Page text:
Okie Dokie, Inc., 368 F. Supp. 2d 83, 86 (D.D.C. 2005) (citing Rule 26(b)(1)); Food Lion, Inc. v.
United Food & Comm’l Working Int’l Union, 103 F.3d 1007, 1012 (D.C. Cir. 1997)). Thus,
“[t]he term relevance at the discovery stage is broadly interpreted to include information which is
not admissible at the trial if the discovery appears to be reasonably calculated to lead to the
discovery of admissible evidence.” Covertino v. DOJ, 565 F. Supp. 2d 10, 12 (D.D.C. 2008).
Therefore, with respect to a Rule 45 subpoena, “‘[a] request for discovery should be considered
relevant if there is any possibility that the information sought may be relevant to the claim or
defense of any party.’” Hesco Bastion Ltd. v. Greenberg Traurig LLP, No. 09-0357, 2009 WL
5216932, at *4 (D.D.C. Dec. 23, 2009) (citation omitted).
“The text of Rule 45 makes quite clear that parties and attorneys who issue subpoenas
have an affirmative duty to prevent undue burden or expense to the persons subject to the
subpoena,” Millennium TGA, Inc., 286 F.R.D. at 11 (citing Fed. R. Civ. P. 45(c)(1)), which thus
district courts in [a]ll discovery to consider a number of factors potentially
relevant to the question of undue burden, including: whether the discovery is
unreasonably cumulative or duplicative; whether the discovery sought is
obtainable from some other source that is more convenient, less burdensome, or
less expensive; and whether the burden or expense of the proposed discovery
outweighs its likely benefit, taking into account the needs of the case, the amount
in controversy, the parties’ resources, the importance of the issues at stake in the
litigation, and the importance of the proposed discovery in resolving the issues.
Watts, 482 F.3d at 509 (citations and quotation marks omitted). Accordingly, a court
considering a motion to compel production pursuant to Rule 45 “has the discretion to limit
discovery to prevent undue expense to third parties, even if the discovery sought is within the
permissible scope” of the Federal Rules of Civil Procedure. Millennium TGA, Inc., 286 F.R.D.
III. LEGAL ANALYSIS
Whether the Sarfez Entities have Waived Their Objections
As an initial matter, the Court notes that a nonparty may respond to a Rule 45 subpoena
by “serv[ing] on the party or attorney designated in the subpoena a written objection” which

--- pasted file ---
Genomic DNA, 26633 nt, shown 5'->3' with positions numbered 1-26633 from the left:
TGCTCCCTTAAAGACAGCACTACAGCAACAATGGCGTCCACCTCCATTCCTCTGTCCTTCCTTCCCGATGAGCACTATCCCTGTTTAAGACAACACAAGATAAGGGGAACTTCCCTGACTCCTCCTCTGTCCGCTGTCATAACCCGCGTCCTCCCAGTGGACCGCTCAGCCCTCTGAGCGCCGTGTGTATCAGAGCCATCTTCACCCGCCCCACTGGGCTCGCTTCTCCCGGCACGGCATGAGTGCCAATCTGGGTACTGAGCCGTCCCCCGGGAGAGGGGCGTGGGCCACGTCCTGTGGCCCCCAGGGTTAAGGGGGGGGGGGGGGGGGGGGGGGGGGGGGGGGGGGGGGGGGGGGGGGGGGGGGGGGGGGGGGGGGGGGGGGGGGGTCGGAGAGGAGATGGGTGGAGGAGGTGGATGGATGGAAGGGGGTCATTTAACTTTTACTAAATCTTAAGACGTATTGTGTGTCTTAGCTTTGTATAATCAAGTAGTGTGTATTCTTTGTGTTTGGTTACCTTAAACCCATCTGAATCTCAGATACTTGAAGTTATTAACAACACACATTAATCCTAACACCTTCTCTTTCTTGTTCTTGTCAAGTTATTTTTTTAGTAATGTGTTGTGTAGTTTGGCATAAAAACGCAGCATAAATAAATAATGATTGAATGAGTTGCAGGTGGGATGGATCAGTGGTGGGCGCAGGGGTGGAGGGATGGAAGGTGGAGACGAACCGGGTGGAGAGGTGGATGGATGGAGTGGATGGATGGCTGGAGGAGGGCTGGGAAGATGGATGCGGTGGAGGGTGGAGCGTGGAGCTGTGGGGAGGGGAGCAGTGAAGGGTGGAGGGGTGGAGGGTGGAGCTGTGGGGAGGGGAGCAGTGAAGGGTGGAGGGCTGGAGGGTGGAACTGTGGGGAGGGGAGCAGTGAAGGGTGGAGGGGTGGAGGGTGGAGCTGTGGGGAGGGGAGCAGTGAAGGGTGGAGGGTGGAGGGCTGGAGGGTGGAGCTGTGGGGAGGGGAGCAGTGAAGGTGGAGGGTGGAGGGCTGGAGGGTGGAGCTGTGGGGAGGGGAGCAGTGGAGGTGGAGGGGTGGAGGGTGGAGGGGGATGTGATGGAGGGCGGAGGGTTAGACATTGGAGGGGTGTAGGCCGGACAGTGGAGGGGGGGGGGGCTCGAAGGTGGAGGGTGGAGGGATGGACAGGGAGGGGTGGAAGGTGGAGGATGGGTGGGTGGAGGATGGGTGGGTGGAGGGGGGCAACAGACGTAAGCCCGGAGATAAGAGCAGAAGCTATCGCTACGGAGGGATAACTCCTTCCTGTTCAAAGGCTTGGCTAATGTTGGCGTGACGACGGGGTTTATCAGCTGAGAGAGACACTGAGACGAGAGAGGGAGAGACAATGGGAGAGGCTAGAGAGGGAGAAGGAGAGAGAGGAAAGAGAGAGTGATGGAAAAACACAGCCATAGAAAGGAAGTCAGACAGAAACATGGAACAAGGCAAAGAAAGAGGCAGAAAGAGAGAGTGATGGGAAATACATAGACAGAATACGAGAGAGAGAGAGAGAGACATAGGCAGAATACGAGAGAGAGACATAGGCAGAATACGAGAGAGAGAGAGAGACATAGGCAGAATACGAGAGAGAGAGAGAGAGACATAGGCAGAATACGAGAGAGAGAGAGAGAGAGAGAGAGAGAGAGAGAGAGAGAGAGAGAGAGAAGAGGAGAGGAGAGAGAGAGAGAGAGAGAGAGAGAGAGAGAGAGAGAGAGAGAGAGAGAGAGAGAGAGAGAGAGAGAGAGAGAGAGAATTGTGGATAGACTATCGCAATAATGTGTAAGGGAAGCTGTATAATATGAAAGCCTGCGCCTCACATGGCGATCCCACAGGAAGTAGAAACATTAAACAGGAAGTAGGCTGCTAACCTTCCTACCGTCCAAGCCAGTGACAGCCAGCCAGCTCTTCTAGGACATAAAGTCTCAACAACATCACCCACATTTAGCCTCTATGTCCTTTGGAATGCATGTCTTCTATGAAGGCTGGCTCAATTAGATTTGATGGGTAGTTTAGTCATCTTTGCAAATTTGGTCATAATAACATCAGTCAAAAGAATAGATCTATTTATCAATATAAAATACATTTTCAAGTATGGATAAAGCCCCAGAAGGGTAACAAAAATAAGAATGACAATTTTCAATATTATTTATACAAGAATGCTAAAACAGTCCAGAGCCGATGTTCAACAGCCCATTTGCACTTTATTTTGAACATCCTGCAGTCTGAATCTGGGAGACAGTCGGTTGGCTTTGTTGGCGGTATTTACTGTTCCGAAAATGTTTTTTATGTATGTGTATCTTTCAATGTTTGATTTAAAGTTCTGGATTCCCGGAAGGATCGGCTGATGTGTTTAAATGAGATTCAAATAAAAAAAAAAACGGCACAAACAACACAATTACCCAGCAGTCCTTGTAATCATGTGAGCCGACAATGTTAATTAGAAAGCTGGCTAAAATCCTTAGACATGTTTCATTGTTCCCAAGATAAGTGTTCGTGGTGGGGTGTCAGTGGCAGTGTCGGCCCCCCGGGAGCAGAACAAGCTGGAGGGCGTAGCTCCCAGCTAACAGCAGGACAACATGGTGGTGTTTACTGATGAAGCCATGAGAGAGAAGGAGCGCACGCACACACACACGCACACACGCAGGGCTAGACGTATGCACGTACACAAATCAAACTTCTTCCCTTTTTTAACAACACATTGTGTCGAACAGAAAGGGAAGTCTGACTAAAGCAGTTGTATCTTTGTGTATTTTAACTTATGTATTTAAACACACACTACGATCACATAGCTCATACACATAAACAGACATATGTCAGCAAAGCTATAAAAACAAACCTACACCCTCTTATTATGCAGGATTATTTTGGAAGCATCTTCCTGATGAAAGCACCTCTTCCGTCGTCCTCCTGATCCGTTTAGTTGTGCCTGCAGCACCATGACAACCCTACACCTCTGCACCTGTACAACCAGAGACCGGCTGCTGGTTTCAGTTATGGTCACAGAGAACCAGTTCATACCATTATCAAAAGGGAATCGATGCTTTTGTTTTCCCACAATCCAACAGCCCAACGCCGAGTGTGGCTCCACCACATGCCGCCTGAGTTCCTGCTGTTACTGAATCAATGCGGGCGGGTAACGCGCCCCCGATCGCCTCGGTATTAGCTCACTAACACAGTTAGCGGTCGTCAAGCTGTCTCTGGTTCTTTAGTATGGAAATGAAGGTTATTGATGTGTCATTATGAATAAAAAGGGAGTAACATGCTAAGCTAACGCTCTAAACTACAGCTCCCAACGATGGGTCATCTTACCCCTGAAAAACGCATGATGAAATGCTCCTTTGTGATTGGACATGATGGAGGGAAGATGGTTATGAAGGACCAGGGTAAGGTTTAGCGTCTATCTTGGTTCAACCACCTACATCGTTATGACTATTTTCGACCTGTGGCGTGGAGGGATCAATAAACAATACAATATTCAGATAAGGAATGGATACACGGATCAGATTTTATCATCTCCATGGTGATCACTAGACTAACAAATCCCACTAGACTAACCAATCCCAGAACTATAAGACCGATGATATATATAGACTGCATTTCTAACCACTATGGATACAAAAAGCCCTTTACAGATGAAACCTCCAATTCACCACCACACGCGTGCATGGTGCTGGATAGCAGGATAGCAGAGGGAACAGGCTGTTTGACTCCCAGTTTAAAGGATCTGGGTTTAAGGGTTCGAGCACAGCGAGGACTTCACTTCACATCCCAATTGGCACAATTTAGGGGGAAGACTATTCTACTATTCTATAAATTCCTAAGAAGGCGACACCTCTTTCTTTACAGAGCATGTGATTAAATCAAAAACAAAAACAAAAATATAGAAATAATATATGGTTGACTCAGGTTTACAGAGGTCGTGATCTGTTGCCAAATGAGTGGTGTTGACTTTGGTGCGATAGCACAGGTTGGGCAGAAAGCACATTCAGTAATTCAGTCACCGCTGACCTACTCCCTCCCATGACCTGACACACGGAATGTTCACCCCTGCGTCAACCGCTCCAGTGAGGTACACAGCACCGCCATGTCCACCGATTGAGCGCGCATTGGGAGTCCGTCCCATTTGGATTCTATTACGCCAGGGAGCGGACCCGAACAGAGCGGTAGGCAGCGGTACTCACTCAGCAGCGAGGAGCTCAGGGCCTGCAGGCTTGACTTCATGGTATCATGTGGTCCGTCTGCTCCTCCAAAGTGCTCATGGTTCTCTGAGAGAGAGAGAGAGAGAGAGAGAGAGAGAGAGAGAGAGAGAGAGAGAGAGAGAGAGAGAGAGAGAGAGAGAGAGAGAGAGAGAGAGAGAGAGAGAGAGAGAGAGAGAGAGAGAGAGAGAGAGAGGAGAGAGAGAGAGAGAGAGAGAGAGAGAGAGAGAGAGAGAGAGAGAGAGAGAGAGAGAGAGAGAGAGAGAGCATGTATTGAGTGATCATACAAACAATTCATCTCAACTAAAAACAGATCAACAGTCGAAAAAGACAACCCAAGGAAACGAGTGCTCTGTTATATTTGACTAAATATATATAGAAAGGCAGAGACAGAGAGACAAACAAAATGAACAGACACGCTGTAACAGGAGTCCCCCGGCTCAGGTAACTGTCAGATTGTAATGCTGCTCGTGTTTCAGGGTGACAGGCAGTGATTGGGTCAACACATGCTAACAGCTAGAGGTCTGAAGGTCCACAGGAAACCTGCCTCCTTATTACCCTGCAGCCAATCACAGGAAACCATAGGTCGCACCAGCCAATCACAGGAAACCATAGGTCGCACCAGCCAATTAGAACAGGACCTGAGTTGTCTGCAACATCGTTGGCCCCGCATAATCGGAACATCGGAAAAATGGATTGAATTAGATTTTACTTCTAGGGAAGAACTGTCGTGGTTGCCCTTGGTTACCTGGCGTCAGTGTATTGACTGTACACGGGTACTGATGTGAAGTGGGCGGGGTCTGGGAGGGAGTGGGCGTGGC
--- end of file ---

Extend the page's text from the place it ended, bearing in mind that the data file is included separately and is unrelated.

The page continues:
“must be served before the earlier of the time specified for compliance or 14 days after the
subpoena is served.” Fed. R. Civ. P. 45(c)(2)(B) (emphasis added). “‘The failure to serve
written objections to a subpoena within the time frame specified by Rule 45(c)(2)(B) typically
constitutes a waiver of such objections.’” Alexander v. FBI, 186 F.R.D. 21, 34 (D.D.C. 1998)
(citation omitted). “However, ‘in unusual circumstances and for good cause . . . the failure to act
timely will not bar consideration of objections.’” Id. (citation omitted). Unusual circumstances
include those where
(1) the subpoena is overbroad on its face and exceeds the bounds of fair
discovery; . . . (2) the subpoenaed witness is a nonparty acting in good faith; . . .
and (3) counsel for witness and counsel for subpoenaing party were in contact
concerning the witness’ compliance prior to the time the witness challenged [the]
legal basis for the subpoena.
Id. (citation omitted).
Although the Sarfez Entities did not object to the defendants’ subpoenas within the
allowed time frame, see Fed. R. Civ. P. 45(c)(2)(B); Defs.’ Mem. at 4, their counsel and
defendants’ counsel “were in contact concerning [the Sarfez Entities’] compliance prior to the
time [they] challenged [the] legal basis for the subpoena[s],” Alexander, 186 F.R.D. at 34; Defs.’
Mem. at 4-5. Accordingly, the Court will consider the Sarfez Entities’ objections to the legal
basis for the subpoenas.
The defendants argue that the discovery they seek “bears directly on the issue of
causation, the primary issue currently in dispute” in the multidistrict litigation. Defs.’ Mem. at 7.
As noted above, “‘[a] request for discovery should be considered relevant if there is any
possibility that the information sought may be relevant to the claim or defense of any party.’”
Hesco Bastion Ltd., 2009 WL 5216932, at *4 (citation omitted). Here, the plaintiffs “have
already affirmatively represented that they intend to rely on the Zinc/077/12 Study as proof of
causation.” Defs.’ Mem. at 7 (citing Defs.’ Mem., Ex. O (Second Supplemental Expert Witness
Report of Frederick Askari, M.D.) at 1). Accordingly, there is more than a mere “‘possibility
that the information sought may be relevant to the claim or defense of any party.’” Hesco
Bastion Ltd., 2009 WL 5216932, at *4 (citation omitted). The Court therefore finds that the
discovery that the defendants seek from the Sarfez Entities, which includes not only the
Zinc/077/12 Study but also underlying data and nonprivileged correspondence relating to the
Study and its methodology, is relevant within the meaning of Rules 26(b) and 45. See Barnes v.
Dist. of Columbia, 289 F.R.D. 1, 19-24 (D.D.C. 2012) (compelling the production of data and
information associated with reports because, “[i]n order for the [requesting party] to understand
fully the . . . [r]eports, they need to have all the underlying data and information on how” the
reports were prepared).
The Sarfez Entities contend that the defendants have “exceeded the purpose and scope of
a motion to compel by inappropriately raising issues destined for the [United States District
Court] in Southern Florida in what should be a motion in limine,” and thus refuse to respond to
the defendants’ assertion that the Zinc/077/12 Study and related materials are potentially relevant
to the plaintiffs’ case. Resp’ts’ Opp’n at 3. The Sarfez Entities are mistaken. The defendants
need not demonstrate, and this Court need not determine, whether the discovery sought will be